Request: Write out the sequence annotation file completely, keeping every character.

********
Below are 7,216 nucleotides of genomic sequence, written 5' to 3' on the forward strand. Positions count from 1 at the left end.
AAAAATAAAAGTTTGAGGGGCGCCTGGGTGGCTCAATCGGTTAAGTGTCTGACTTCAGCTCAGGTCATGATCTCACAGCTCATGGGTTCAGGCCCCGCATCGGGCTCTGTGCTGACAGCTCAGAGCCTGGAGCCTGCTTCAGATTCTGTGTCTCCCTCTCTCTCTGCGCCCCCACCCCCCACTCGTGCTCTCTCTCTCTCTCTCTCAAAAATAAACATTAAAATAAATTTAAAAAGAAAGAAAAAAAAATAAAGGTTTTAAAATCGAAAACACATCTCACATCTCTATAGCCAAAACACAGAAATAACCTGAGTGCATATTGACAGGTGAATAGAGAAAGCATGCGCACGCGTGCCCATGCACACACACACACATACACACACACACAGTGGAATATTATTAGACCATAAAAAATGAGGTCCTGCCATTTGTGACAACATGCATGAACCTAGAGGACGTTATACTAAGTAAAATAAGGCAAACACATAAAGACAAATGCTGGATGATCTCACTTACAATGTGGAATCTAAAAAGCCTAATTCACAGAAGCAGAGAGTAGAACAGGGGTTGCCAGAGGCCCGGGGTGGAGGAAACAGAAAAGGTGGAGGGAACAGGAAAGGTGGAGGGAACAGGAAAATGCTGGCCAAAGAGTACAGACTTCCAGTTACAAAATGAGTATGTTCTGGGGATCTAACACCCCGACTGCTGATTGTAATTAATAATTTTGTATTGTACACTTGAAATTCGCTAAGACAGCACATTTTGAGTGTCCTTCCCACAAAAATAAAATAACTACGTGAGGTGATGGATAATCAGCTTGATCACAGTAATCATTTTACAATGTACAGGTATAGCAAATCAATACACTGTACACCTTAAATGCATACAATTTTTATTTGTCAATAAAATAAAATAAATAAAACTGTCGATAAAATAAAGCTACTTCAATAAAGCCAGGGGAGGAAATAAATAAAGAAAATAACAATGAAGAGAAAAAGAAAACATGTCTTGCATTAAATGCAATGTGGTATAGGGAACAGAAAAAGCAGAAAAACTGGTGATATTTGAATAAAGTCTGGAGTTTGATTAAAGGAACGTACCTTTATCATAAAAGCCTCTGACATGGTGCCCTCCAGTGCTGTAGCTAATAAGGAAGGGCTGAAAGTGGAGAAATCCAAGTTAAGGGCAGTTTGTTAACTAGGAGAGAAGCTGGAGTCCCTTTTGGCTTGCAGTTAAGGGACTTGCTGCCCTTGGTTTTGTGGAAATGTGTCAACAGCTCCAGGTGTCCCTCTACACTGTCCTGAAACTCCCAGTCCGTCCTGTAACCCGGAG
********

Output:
Below are 7,216 nucleotides of genomic sequence, written 5' to 3' on the forward strand. Positions count from 1 at the left end.
AAAAATAAAAGTTTGAGGGGCGCCTGGGTGGCTCAATCGGTTAAGTGTCTGACTTCAGCTCAGGTCATGATCTCACAGCTCATGGGTTCAGGCCCCGCATCGGGCTCTGTGCTGACAGCTCAGAGCCTGGAGCCTGCTTCAGATTCTGTGTCTCCCTCTCTCTCTGCGCCCCCACCCCCCACTCGTGCTCTCTCTCTCTCTCTCTCAAAAATAAACATTAAAATAAATTTAAAAAGAAAGAAAAAAAAATAAAGGTTTTAAAATCGAAAACACATCTCACATCTCTATAGCCAAAACACAGAAATAACCTGAGTGCATATTGACAGGTGAATAGAGAAAGCATGCGCACGCGTGCCCATGCACACACACACACATACACACACACACAGTGGAATATTATTAGACCATAAAAAATGAGGTCCTGCCATTTGTGACAACATGCATGAACCTAGAGGACGTTATACTAAGTAAAATAAGGCAAACACATAAAGACAAATGCTGGATGATCTCACTTACAATGTGGAATCTAAAAAGCCTAATTCACAGAAGCAGAGAGTAGAACAGGGGTTGCCAGAGGCCCGGGGTGGAGGAAACAGAAAAGGTGGAGGGAACAGGAAAGGTGGAGGGAACAGGAAAATGCTGGCCAAAGAGTACAGACTTCCAGTTACAAAATGAGTATGTTCTGGGGATCTAACACCCCGACTGCTGATTGTAATTAATAATTTTGTATTGTACACTTGAAATTCGCTAAGACAGCACATTTTGAGTGTCCTTCCCACAAAAATAAAATAACTACGTGAGGTGATGGATAATCAGCTTGATCACAGTAATCATTTTACAATGTACAGGTATAGCAAATCAATACACTGTACACCTTAAATGCATACAATTTTTATTTGTCAATAAAATAAAATAAATAAAACTGTCGATAAAATAAAGCTACTTCAATAAAGCCAGGGGAGGAAATAAATAAAGAAAATAACAATGAAGAGAAAAAGAAAACATGTCTTGCATTAAATGCAATGTGGTATAGGGAACAGAAAAAGCAGAAAAACTGGTGATATTTGAATAAAGTCTGGAGTTTGATTAAAGGAACGTACCTTTATCATAAAAGCCTCTGACATGGTGCCCTCCAGTGCTGTAGCTAATAAGGAAGGGCTGAAAGTGGAGAAATCCAAGTTAAGGGCAGTTTGTTAACTAGGAGAGAAGCTGGAGTCCCTTTTGGCTTGCAGTTAAGGGACTTGCTGCCCTTGGTTTTGTGGAAATGTGTCAACAGCTCCAGGTGTCCCTCTACACTGTCCTGAAACTCCCAGTCCGTCCTGTAACCCGGAG